No Direction Home

“Harsh voiced and nasal, his guitar hanging like a tire iron on a rusty rim, there is nothing sweet about Woody, and there is nothing sweet about the songs he sings. But there is something more important for those who will listen. There is the will of the people to endure and fight against oppression. I think we call this the American spirit.” John Steinbeck on Woody Guthrie

From Mick Hartley:

A particularly poignant image from Dorothea Lange:

SHORPY_lange8b38486a
[Photo: Shorpy/Dorothea Lange for the Resettlement Administration]

August 1936. “Example of self-resettlement in California. Oklahoma farm family on highway between Blythe and Indio. Forced by the drought of 1936 to abandon their farm, they set out with their children to drive to California. Picking cotton in Arizona for a day or two at a time gave them enough for food and gas to continue. On this day they were within a day’s travel of their destination, Bakersfield. Their car had broken down en route and was abandoned.”

Full size.

As it’s Music Monday, and I haven’t honoured it for a while, here’s some songs. The road in the picture must be Route 466, the road that leaves the iconic Route 66 at Kingman, Arizona, ran through Bakersfield on to the California coast. These were the routes that carried thousands of migrants westward from the ecological and economic disaster of the Dust Bowl: half a million Americans made homeless, 15% of Oklahoma’s population moving to California.

Here’s Woody Guthrie and “Dust Cain’t Kill Me”, from his Dust Bowel Ballads, which Steinbeck was describing in the quote at the start of this post.

And here is Red Kilby doing “Bakersfield Sound”, explaining and celebrating the amazing musical culture created by the dustbowl migrants and their children in the interior of California. That’s the great Ralph Mooney on steel guitar; he passed away last year: incredibly influential in country music, but little known outside it.

Here’s a young ex-con Merle Haggard  singing “I’m A Lonesome Fugitive”  (“Down every road, there’s always one more city/I’m on the run, the highway is my home“) on the Buck Owens Ranch Show. Owens was the king of the Bakersfield sound.

And finally, here’s Merle again, with his Okie anthem, “Okie from Muskogee“, with Willie Nelson, in a lovely self-parodic mode:

Merle HaggardWorking Man’s Blues; Jesus ChristWoody Guthrie at 100Vigilante Man; Hobo’s Lullaby.

Letters of Note

A recommendation.

Some extracts:

Nor was there a stock comedy Negro

In 1943, Alfred Hitchcock approached author John Steinbeck and asked him to write the script for his next movie, Lifeboat. Steinbeck agreed, and quickly supplied the director with a novella. Over the coming months, Hitchcock gradually modified the story with the assistance of other writers, and in January of 1944, just before it premiered, Steinbeck watched the finished movie.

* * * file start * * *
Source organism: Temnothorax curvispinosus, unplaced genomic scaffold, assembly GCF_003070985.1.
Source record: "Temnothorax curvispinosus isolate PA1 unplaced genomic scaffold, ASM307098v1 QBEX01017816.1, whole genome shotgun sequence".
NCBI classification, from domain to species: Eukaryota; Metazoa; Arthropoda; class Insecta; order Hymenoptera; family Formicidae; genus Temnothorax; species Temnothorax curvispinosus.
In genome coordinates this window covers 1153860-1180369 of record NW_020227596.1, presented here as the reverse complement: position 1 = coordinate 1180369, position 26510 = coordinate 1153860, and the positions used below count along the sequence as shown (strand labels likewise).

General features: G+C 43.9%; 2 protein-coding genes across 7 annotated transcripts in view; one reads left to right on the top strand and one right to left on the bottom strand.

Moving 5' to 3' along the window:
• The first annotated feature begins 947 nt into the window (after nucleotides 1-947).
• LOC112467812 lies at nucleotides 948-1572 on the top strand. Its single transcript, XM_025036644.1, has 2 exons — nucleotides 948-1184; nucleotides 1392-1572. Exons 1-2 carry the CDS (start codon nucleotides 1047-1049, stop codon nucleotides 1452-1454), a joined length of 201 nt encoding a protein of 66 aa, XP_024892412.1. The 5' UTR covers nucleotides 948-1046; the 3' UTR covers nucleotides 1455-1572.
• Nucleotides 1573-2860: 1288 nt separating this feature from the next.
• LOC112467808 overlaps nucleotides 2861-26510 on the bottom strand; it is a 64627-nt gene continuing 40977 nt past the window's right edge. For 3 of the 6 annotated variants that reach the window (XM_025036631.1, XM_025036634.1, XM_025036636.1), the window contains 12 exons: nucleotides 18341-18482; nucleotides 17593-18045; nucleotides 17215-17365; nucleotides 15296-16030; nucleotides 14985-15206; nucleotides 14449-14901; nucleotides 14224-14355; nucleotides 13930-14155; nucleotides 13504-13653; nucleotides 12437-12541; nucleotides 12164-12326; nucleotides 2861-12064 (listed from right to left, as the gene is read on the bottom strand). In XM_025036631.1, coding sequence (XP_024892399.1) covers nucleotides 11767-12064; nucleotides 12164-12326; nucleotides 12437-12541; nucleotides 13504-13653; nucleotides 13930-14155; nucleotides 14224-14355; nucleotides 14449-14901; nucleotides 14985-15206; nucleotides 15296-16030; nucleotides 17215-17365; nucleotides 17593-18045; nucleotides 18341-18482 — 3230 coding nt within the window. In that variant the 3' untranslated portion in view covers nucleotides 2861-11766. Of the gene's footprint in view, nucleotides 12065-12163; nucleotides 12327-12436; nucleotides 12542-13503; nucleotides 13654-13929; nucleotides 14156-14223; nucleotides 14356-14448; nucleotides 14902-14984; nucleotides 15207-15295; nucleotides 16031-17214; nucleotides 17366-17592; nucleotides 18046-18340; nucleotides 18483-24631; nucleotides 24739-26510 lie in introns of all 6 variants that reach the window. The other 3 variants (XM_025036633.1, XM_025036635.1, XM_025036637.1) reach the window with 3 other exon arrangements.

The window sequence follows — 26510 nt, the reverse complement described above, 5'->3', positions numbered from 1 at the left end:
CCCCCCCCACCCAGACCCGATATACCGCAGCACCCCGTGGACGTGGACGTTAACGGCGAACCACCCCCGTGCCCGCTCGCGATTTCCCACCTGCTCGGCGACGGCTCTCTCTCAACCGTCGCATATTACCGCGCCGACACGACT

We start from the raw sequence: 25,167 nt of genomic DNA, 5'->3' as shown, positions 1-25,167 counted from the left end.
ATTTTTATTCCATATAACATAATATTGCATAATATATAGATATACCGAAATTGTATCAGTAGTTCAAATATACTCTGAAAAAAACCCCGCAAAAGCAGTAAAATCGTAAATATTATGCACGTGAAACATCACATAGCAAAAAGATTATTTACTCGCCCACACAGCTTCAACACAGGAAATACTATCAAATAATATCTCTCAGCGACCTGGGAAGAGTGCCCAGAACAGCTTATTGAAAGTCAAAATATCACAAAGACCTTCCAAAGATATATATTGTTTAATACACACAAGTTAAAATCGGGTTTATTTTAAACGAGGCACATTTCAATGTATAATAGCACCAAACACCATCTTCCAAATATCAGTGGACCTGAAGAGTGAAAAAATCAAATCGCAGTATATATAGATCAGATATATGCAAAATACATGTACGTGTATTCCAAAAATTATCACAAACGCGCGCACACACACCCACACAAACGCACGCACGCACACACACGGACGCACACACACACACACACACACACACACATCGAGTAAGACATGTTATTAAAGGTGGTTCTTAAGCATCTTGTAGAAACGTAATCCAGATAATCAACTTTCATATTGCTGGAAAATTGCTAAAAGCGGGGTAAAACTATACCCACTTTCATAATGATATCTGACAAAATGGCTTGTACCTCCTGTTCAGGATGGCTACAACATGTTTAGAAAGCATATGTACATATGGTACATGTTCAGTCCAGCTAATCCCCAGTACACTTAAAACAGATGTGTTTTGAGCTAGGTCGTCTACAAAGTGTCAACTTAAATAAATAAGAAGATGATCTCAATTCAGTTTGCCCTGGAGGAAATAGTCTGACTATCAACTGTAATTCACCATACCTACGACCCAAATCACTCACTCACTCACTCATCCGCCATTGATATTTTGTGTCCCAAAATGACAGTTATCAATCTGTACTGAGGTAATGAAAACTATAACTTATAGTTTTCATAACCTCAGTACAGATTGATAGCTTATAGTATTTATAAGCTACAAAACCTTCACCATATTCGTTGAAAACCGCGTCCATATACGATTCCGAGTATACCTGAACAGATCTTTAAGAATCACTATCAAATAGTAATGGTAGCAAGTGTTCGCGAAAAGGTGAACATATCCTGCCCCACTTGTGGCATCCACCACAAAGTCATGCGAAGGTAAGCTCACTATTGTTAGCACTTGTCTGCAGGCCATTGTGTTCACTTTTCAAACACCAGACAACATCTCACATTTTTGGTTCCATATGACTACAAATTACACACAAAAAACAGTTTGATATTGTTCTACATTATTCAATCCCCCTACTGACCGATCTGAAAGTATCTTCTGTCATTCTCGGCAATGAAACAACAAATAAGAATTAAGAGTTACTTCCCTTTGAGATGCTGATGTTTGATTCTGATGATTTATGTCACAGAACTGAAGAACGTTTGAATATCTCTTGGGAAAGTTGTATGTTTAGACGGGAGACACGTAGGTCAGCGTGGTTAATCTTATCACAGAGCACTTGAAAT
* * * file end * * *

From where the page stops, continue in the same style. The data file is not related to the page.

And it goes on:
Steinbeck was mortified with what he saw, in particular the depiction of an African American sailor named Joe, and so wrote the following letter to 20th Century Fox to make his feelings known. A month later he sent a telegram, also seen below, to his agent and instructed her to have his name removed from the credits. The studio ignored his request.

(Source: Steinbeck: A Life in Letters; Image: John Steinbeck, by Peter Stackpole, via Life.)

New York
January 10, 1944

Dear Sirs:

I have just seen the film Lifeboat, directed by Alfred Hitchcock and billed as written by me. While in many ways the film is excellent there are one or two complaints I would like to make. While it is certainly true that I wrote a script for Lifeboat, it is not true that in that script as in the film there were any slurs against organized labor nor was there a stock comedy Negro. On the contrary there was an intelligent and thoughtful seaman who knew realistically what he was about. And instead of the usual colored travesty of the half comic and half pathetic Negro there was a Negro of dignity, purpose and personality. Since this film occurs over my name, it is painful to me that these strange, sly obliquities should be ascribed to me.

John Steinbeck

A month later, to his agent, Annie Laurie Williams:

MEXICO CITY
FEBRUARY 19, 1944

PLEASE CONVEY THE FOLLOWING TO 20TH CENTURY FOX IN VIEW OF THE FACT THAT MY SCRIPT FOR THE PICTURE LIFE BOAT WAS DISTORTED IN PRODUCTION SO THAT ITS LINE AND INTENTION HAS BEEN CHANGED AND BECAUSE THE PICTURE SEEMS TO ME TO BE DANGEROUS TO THE AMERICAN WAR EFFORT I REQUEST MY NAME BE REMOVED FROM ANY CONNECTION WITH ANY SHOWING OF THIS FILM

JOHN STEINBECK


For Aspiring Editors

  
Young novelist William Saroyan dreamed of one day editing a magazine, and so in 1936 sought advice on that very aspiration from the great H. L. Mencken, a hugely influential man who had, in the 1920s, founded and edited his own title.

Saroyan sent him a polite letter. Mencken responded with the priceless reply seen below.

(Source: The New Mencken Letters; Image: H.L. Mencken, courtesy ofEnoch Pratt Free Library.)

25 January, 1936
San Fransisco, California

Dear Saroyan,

I note what you say about your aspiration to edit a magazine. I am sending you by this mail a six-chambered revolver. Load it and fire every one into your head. You will thank me after you get to hell and learn from other editors there how dreadful their job was on earth.

(Signed, ‘H.L. Mencken’)

Published in: on February 12, 2012 at 6:10 pm  Leave a Comment  
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